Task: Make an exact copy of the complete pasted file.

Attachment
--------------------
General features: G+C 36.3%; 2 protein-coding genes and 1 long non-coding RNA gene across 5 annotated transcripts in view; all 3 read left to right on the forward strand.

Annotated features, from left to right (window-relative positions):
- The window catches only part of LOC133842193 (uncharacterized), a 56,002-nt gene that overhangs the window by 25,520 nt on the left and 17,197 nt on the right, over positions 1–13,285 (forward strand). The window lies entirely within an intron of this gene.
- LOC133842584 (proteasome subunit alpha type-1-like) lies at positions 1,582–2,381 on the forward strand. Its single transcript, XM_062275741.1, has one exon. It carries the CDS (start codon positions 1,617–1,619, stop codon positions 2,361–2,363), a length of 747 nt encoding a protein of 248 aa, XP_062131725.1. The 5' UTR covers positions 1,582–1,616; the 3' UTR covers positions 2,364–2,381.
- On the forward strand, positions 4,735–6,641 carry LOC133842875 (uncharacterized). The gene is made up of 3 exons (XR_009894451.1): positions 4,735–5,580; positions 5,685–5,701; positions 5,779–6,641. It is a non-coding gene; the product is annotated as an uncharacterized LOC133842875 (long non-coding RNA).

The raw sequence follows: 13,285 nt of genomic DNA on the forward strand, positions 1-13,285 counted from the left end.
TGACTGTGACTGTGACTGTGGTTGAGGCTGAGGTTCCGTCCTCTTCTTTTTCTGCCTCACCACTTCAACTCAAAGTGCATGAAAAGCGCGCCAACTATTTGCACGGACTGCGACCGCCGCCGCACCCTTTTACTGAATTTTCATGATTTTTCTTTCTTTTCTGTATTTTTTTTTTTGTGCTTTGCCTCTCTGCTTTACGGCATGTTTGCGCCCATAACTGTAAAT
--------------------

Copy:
General features: G+C 36.3%; 2 protein-coding genes and 1 long non-coding RNA gene across 5 annotated transcripts in view; all 3 read left to right on the forward strand.

Annotated features, from left to right (window-relative positions):
- The window catches only part of LOC133842193 (uncharacterized), a 56,002-nt gene that overhangs the window by 25,520 nt on the left and 17,197 nt on the right, over positions 1–13,285 (forward strand). The window lies entirely within an intron of this gene.
- LOC133842584 (proteasome subunit alpha type-1-like) lies at positions 1,582–2,381 on the forward strand. Its single transcript, XM_062275741.1, has one exon. It carries the CDS (start codon positions 1,617–1,619, stop codon positions 2,361–2,363), a length of 747 nt encoding a protein of 248 aa, XP_062131725.1. The 5' UTR covers positions 1,582–1,616; the 3' UTR covers positions 2,364–2,381.
- On the forward strand, positions 4,735–6,641 carry LOC133842875 (uncharacterized). The gene is made up of 3 exons (XR_009894451.1): positions 4,735–5,580; positions 5,685–5,701; positions 5,779–6,641. It is a non-coding gene; the product is annotated as an uncharacterized LOC133842875 (long non-coding RNA).

The raw sequence follows: 13,285 nt of genomic DNA on the forward strand, positions 1-13,285 counted from the left end.
TGACTGTGACTGTGACTGTGGTTGAGGCTGAGGTTCCGTCCTCTTCTTTTTCTGCCTCACCACTTCAACTCAAAGTGCATGAAAAGCGCGCCAACTATTTGCACGGACTGCGACCGCCGCCGCACCCTTTTACTGAATTTTCATGATTTTTCTTTCTTTTCTGTATTTTTTTTTTTGTGCTTTGCCTCTCTGCTTTACGGCATGTTTGCGCCCATAACTGTAAAT